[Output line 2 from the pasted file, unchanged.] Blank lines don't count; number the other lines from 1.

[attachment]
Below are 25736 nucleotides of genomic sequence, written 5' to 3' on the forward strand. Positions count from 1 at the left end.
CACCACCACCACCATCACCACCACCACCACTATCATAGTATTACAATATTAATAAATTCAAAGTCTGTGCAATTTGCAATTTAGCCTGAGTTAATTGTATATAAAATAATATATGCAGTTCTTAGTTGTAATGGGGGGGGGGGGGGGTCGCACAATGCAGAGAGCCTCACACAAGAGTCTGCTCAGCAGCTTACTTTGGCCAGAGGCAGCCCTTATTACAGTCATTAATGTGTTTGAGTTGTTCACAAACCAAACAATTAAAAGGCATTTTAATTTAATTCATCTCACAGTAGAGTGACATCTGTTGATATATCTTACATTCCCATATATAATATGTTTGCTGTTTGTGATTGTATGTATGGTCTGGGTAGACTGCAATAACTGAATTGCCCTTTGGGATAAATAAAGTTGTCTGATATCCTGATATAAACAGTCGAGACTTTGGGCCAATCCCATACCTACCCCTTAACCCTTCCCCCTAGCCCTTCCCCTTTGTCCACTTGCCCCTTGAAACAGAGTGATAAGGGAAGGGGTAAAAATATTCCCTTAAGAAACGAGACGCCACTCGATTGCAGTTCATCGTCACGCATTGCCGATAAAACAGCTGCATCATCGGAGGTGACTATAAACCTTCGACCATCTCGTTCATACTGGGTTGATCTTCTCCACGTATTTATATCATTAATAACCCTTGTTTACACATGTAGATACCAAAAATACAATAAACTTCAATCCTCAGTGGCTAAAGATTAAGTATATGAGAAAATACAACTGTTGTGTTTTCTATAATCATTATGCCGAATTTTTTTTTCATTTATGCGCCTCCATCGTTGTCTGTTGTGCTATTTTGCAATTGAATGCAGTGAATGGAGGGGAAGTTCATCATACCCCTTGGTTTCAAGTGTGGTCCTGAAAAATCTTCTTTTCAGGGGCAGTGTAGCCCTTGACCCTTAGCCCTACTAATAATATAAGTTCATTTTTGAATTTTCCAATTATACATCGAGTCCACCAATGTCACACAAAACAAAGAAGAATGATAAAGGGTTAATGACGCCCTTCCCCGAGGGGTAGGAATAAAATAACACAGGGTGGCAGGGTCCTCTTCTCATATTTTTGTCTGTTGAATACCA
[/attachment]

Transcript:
CACCACCACCACCATCACCACCACCACCACTATCATAGTATTACAATATTAATAAATTCAAAGTCTGTGCAATTTGCAATTTAGCCTGAGTTAATTGTATATAAAATAATATATGCAGTTCTTAGTTGTAATGGGGGGGGGGGGGGGTCGCACAATGCAGAGAGCCTCACACAAGAGTCTGCTCAGCAGCTTACTTTGGCCAGAGGCAGCCCTTATTACAGTCATTAATGTGTTTGAGTTGTTCACAAACCAAACAATTAAAAGGCATTTTAATTTAATTCATCTCACAGTAGAGTGACATCTGTTGATATATCTTACATTCCCATATATAATATGTTTGCTGTTTGTGATTGTATGTATGGTCTGGGTAGACTGCAATAACTGAATTGCCCTTTGGGATAAATAAAGTTGTCTGATATCCTGATATAAACAGTCGAGACTTTGGGCCAATCCCATACCTACCCCTTAACCCTTCCCCCTAGCCCTTCCCCTTTGTCCACTTGCCCCTTGAAACAGAGTGATAAGGGAAGGGGTAAAAATATTCCCTTAAGAAACGAGACGCCACTCGATTGCAGTTCATCGTCACGCATTGCCGATAAAACAGCTGCATCATCGGAGGTGACTATAAACCTTCGACCATCTCGTTCATACTGGGTTGATCTTCTCCACGTATTTATATCATTAATAACCCTTGTTTACACATGTAGATACCAAAAATACAATAAACTTCAATCCTCAGTGGCTAAAGATTAAGTATATGAGAAAATACAACTGTTGTGTTTTCTATAATCATTATGCCGAATTTTTTTTTCATTTATGCGCCTCCATCGTTGTCTGTTGTGCTATTTTGCAATTGAATGCAGTGAATGGAGGGGAAGTTCATCATACCCCTTGGTTTCAAGTGTGGTCCTGAAAAATCTTCTTTTCAGGGGCAGTGTAGCCCTTGACCCTTAGCCCTACTAATAATATAAGTTCATTTTTGAATTTTCCAATTATACATCGAGTCCACCAATGTCACACAAAACAAAGAAGAATGATAAAGGGTTAATGACGCCCTTCCCCGAGGGGTAGGAATAAAATAACACAGGGTGGCAGGGTCCTCTTCTCATATTTTTGTCTGTTGAATACCA